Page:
KIVETT v. NEOLPHARMA, INC. et al
MEMORANDUM. SIGNED BY HONORABLE JOSHUA D. WOLSON ON 3/31/21. 3/31/21 ENTERED AND COPIES E-MAILED.(amas, )
IN THE UNITED STATES DISTRICT COURT
FOR THE EASTERN DISTRICT OF PENNSYLVANIA
NEOLPHARMA, INC., et al.,
Case No. 2:20-00664-JDW
Open, public courts stand as a pillar of American democracy, to which motions
to seal stand in derogation. Yet all too often, parties pay little attention to a motion to
seal that accompanies a complicated filing. Instead, the sealing motion includes only
generalized recitations of the factors that a court must consider before placing
material under seal. Given the important public interest at stake, courts should not
permit parties to yada, yada, yada their way to a showing of injury. Instead, they must
require the party filing under seal to provide a specific, detailed description of the
way that disclosure of the information at issue would cause harm. Many parties could
make such a showing. Few do.
Defendants’ motion to seal exhibits is of the yada, yada, yada variety. It asserts
that Defendants’ competitors could use information in certain exhibits to their
summary judgment motion to compete unfairly, but it says nothing about how they
could use that information. The Court requires more before it can place material under
seal. It will therefore deny Defendants’ motion.
David Kivett claims in this case that Neolpharma Inc. engaged Mr. Kivett to find
business leads, including both manufacturing and sales opportunities. Mr. Kivett
claims that he found such leads, but that Neolpharma and two corporate affiliates
(collectively, “Neolharma”) have not paid him commissions that it owes him.
On March 26, 2021, Neolpharma filed a summary judgment motion. It also filed
a motion for leave to file under seal Exhibits E, G, and H to its summary judgment
motion. Exhibit E is an internal Neolpharma memorandum dated October 7, 2019, that
discusses Neolpharma’s plan to decommission all projects related to a particular
project. Neolpharma designated it “Highly Confidential—Attorney’s Eyes Only” in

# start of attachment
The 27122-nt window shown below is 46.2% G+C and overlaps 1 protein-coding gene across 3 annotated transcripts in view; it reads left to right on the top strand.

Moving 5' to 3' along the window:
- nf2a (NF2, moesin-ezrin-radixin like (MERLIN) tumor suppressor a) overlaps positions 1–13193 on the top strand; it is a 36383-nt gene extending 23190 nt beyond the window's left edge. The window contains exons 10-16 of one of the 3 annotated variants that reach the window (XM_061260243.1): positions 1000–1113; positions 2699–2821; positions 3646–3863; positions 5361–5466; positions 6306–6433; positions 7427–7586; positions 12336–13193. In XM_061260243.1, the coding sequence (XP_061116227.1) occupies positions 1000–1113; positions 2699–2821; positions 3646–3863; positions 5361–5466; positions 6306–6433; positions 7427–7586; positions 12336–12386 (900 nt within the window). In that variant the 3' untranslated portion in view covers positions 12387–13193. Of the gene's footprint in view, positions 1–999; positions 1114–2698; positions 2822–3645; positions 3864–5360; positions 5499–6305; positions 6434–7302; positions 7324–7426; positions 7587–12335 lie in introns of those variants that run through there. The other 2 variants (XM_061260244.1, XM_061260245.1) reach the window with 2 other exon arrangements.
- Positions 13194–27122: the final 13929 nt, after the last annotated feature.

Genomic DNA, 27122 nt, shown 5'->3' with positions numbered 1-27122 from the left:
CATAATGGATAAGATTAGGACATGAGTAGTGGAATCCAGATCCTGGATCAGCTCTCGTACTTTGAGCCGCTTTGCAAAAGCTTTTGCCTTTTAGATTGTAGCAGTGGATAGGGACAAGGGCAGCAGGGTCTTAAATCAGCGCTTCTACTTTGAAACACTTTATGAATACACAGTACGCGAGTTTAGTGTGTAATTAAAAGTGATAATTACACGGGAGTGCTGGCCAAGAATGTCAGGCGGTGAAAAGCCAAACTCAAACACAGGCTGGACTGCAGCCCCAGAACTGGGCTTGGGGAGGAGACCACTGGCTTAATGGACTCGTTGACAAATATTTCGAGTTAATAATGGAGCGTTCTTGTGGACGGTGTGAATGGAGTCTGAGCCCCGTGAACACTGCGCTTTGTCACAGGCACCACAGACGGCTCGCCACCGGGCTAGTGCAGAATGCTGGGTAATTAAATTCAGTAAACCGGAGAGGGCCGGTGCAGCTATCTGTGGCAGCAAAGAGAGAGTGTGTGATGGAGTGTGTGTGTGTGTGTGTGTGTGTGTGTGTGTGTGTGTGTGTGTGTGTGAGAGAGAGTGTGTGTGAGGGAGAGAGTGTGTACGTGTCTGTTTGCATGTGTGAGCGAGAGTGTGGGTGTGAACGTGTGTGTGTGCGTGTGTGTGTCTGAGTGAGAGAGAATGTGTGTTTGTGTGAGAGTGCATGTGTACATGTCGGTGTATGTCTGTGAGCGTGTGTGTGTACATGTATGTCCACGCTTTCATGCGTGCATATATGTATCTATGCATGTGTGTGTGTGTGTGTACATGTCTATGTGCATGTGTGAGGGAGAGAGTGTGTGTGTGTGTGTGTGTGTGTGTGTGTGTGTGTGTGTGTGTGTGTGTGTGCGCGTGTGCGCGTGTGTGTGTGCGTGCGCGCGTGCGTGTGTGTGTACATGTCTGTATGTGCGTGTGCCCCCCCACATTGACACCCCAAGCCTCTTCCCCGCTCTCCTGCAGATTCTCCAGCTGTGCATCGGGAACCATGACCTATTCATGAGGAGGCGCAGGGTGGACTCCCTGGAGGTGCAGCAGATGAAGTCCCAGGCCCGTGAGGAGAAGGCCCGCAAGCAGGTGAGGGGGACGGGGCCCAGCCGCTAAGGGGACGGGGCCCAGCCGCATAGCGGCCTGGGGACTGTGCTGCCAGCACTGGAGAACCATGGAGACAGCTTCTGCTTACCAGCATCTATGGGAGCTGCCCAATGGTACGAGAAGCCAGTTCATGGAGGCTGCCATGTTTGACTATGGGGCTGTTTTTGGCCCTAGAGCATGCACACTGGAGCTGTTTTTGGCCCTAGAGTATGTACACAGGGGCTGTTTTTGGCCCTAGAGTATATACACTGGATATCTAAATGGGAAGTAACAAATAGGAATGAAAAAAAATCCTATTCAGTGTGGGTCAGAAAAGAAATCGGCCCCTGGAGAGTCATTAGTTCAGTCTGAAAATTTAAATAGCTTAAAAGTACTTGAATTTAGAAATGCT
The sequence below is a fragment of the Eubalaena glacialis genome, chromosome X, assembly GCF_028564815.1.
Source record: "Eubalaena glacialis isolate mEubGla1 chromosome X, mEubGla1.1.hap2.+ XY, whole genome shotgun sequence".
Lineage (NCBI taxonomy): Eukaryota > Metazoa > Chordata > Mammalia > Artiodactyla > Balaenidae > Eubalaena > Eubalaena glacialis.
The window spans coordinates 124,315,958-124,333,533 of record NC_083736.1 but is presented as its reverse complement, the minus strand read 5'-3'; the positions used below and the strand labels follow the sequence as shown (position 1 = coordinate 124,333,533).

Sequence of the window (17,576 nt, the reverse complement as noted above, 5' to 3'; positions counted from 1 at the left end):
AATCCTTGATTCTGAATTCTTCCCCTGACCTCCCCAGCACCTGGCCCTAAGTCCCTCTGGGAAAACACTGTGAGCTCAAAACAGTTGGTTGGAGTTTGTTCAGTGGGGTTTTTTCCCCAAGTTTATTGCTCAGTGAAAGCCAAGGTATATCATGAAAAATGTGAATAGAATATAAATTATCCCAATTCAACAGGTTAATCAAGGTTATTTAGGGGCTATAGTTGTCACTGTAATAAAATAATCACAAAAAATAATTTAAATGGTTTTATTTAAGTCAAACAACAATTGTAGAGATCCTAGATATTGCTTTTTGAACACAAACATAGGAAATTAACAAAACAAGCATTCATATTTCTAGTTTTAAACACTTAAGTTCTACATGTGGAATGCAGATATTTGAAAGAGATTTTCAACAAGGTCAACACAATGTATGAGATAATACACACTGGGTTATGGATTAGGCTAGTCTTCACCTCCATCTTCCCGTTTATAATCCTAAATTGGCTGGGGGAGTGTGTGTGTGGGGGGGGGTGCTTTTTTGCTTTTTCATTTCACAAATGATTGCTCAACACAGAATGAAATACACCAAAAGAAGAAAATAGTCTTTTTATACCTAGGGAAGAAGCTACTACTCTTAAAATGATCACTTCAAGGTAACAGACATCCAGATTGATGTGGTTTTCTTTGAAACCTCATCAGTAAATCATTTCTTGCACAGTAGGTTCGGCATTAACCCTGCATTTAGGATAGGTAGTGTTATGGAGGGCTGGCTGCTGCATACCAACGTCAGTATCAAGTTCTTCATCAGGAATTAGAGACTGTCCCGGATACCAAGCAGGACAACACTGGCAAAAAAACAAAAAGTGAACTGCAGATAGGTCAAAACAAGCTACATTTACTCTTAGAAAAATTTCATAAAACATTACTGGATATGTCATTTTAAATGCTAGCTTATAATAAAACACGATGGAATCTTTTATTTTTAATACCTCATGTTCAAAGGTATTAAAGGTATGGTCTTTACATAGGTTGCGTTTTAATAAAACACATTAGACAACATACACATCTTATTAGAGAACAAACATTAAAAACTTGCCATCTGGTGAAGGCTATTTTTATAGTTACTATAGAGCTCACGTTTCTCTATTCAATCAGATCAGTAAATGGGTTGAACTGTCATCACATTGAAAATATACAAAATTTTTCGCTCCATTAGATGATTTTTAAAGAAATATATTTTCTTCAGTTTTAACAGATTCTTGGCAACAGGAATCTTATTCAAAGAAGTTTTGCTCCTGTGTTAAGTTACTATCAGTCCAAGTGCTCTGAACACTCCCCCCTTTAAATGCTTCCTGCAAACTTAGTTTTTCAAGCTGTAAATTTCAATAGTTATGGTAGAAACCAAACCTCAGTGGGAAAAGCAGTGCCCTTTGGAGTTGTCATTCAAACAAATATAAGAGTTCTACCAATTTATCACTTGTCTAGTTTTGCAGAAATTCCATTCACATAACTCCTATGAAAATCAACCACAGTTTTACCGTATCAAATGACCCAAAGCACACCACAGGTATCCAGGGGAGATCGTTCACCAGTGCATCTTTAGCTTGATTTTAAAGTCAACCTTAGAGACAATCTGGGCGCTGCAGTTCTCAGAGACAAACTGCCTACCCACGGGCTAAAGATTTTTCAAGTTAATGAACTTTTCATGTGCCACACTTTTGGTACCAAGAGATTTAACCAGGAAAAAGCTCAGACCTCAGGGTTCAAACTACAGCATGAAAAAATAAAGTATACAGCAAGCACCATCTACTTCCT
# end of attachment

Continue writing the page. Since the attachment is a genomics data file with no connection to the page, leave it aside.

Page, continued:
discovery. Exhibits G and H are an interim and final distribution agreement between
Neolpharma and Lanett Co., Inc. Neolpharma designated the agreements “Highly
Confidential—Attorney’s Eyes Only” during discovery, and each agreement includes
a confidentiality provision.
The common law presumes that the public has a right of access to judicial
materials. See In re Avandia Marketing, Sales Practices and Prods. Liab. Litig., 924 F.3d
662, 672 (3d Cir. 2019). To overcome the common law presumption a movant must
show that an interest in secrecy outweighs the presumption by demonstrating that the
material is the kind of information that courts will protect and that disclosure will work
a clearly defined and serious injury to the party seeking closure. See id. Under Third
Circuit law, a party seeking to file material under seal must make a specific showing.
“Broad allegations of harm, bereft of specific examples or articulated reasoning, are
insufficient.” In re Cendant Corp., 260 F.3d 183, 194 (3d Cir. 2001). In addition, to mind
the public’s right of access, parties seeking to file material under seal should
distinguish between portions of a document containing protectible information and
portions of a document that do not. Where possible, they should propose redactions,
rather than placing a whole document under seal.
As the Court recently noted, this “arduous standard reflects the importance of
the public’s right to access public records, including those that are part of judicial